A pedestrian walks past residential and commercial buildings under construction in the Worli area of Mumbai, India. (Photographer: Dhiraj Singh/Bloomberg)

India's Developers Next in Firing Line From Banking Fallout

(Bloomberg) -- India’s banking liquidity crunch is extending to the nation’s developers, threatening to derail a nascent recovery in the property sector.

Home builders in India have increasingly been turning to non-bank lenders for funding as traditional financiers struggle under bad loans. But following the government’s seizure of troubled shadow bank Infrastructure Leasing & Financial Services Ltd. earlier this month, that avenue may be choked off too.

With non-banking financial companies themselves struggling, “their disbursal of loans to developers has slowed significantly,” said Anuj Puri, the chairman of Anarock Property Consultants Pvt. This has “hijacked Indian real estate’s growth story over the short to mid-term.”

Things had been looking up for real estate in India with apartment sales increasing 8 percent in the nine months through September and new project launches up 18 percent from a year ago, according to Anarock. That’s after a sustained period of uncertainty caused by 2016’s demonetization and the roll-out of a nationwide sales tax.

India's Developers Next in Firing Line From Banking Fallout

Companies with delayed projects or those currently under construction are at the biggest risk of defaulting on their debt obligations, JM Financial Ltd. analyst Abhishek Anand wrote in a note earlier this month. From fiscal 2014 through 2018, non-bank lending to real estate companies expanded at a compound annual growth rate of 45 percent versus 4.7 percent for bank advances, data from JM Financial show.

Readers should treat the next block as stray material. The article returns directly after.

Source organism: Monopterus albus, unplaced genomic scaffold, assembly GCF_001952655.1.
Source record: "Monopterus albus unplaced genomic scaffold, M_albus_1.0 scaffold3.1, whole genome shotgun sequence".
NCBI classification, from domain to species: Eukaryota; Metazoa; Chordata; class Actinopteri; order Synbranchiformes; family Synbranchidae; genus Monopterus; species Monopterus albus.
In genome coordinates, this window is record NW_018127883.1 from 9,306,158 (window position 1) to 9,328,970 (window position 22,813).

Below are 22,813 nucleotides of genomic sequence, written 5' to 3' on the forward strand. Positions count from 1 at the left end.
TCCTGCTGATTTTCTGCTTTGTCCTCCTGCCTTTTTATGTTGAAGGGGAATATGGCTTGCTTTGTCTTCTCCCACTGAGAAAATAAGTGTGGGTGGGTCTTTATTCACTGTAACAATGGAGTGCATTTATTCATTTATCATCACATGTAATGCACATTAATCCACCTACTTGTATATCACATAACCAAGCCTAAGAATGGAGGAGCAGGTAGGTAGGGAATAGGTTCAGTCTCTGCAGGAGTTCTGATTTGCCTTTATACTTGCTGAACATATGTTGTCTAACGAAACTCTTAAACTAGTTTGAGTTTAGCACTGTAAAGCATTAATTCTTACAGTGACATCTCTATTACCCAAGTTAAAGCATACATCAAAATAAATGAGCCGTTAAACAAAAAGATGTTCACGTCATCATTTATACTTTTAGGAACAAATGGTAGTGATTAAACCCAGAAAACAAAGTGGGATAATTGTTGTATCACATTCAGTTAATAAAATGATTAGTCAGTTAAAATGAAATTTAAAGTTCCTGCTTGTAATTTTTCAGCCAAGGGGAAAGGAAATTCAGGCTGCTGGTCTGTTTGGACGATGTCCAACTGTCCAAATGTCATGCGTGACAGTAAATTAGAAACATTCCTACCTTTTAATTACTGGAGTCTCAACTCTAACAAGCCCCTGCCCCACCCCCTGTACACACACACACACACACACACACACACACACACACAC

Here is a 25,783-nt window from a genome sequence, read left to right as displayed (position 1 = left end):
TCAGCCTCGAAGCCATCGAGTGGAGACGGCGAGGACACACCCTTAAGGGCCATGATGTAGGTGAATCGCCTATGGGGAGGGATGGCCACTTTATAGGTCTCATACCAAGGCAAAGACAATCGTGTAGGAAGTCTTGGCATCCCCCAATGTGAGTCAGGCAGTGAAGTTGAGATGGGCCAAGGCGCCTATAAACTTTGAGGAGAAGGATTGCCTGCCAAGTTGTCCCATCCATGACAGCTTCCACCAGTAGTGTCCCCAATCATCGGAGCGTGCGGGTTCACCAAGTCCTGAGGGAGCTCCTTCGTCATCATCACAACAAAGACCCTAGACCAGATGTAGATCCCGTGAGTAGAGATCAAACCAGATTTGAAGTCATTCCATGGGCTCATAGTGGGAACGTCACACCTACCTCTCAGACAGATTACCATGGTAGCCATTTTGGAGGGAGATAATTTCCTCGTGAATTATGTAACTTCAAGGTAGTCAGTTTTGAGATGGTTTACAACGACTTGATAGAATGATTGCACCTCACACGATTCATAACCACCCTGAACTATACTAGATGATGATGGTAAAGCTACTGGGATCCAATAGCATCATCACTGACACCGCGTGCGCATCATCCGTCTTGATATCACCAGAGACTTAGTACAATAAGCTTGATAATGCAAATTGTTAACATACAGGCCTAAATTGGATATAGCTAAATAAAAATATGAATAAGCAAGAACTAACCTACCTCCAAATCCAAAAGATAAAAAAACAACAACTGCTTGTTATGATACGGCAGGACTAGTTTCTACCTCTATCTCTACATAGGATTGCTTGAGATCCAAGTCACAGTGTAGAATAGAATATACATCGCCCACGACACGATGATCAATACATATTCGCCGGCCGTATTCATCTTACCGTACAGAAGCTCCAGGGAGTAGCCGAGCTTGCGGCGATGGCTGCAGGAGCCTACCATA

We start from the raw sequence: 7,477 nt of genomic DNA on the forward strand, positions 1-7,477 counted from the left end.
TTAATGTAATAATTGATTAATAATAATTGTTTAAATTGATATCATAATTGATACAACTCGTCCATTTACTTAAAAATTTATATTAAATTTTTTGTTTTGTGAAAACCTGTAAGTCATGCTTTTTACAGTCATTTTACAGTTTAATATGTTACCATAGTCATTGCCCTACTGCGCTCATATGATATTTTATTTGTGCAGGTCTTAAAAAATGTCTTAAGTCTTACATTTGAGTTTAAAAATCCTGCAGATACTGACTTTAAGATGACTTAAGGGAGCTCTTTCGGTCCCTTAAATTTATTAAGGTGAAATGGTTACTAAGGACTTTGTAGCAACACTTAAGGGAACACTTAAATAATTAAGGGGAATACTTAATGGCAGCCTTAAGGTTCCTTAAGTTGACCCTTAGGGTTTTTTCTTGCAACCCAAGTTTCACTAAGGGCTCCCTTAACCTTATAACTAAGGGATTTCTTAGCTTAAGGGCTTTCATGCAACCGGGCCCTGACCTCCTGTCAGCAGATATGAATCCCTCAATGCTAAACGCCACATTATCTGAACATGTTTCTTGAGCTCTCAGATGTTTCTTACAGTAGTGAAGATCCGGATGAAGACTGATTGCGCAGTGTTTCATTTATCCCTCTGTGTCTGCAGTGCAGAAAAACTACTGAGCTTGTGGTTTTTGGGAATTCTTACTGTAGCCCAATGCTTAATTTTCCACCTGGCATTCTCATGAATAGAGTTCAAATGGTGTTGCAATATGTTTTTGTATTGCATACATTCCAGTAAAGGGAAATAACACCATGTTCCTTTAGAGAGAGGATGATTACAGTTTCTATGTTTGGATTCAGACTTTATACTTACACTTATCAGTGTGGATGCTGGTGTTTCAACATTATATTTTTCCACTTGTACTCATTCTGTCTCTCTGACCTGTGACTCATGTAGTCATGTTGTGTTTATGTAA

Some 4.64 trillion rupees ($63 billion) of residential projects are in limbo, according to Anarock, and Jaypee Infratech Ltd. and Unitech Ltd. are among developers that have been taken to court by irate homeowners.

Under-construction properties could see a price correction of 5 percent to 10 percent, according to Samir Jasuja, the CEO of consultancy PropEquity. Small- to mid-sized developers are more likely to be impacted by lending restrictions, he said.

Larger players could find M&A opportunities. Oberoi Realty Ltd. said last week it may be able to buy land parcels at a reasonable price now that “fly-by-night" developers are out of the market.

While the tight funding situation may resolve within a few quarters, non-bank lenders will be "extremely selective," said Gaurav Kumar, a managing director at CBRE Group Inc. in India. He added that ultimately, the government wouldn’t allow developers to fail.

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